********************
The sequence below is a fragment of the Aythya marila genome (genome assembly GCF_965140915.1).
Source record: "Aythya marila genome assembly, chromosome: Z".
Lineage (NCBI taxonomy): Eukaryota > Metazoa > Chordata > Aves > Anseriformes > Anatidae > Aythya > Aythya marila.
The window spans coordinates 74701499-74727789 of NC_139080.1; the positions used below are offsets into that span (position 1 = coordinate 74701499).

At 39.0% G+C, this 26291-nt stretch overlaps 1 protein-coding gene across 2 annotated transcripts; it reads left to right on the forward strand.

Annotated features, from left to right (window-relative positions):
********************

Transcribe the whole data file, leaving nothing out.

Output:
The sequence below is a fragment of the Aythya marila genome (genome assembly GCF_965140915.1).
Source record: "Aythya marila genome assembly, chromosome: Z".
Lineage (NCBI taxonomy): Eukaryota > Metazoa > Chordata > Aves > Anseriformes > Anatidae > Aythya > Aythya marila.
The window spans coordinates 74701499-74727789 of NC_139080.1; the positions used below are offsets into that span (position 1 = coordinate 74701499).

At 39.0% G+C, this 26291-nt stretch overlaps 1 protein-coding gene across 2 annotated transcripts; it reads left to right on the forward strand.

Annotated features, from left to right (window-relative positions):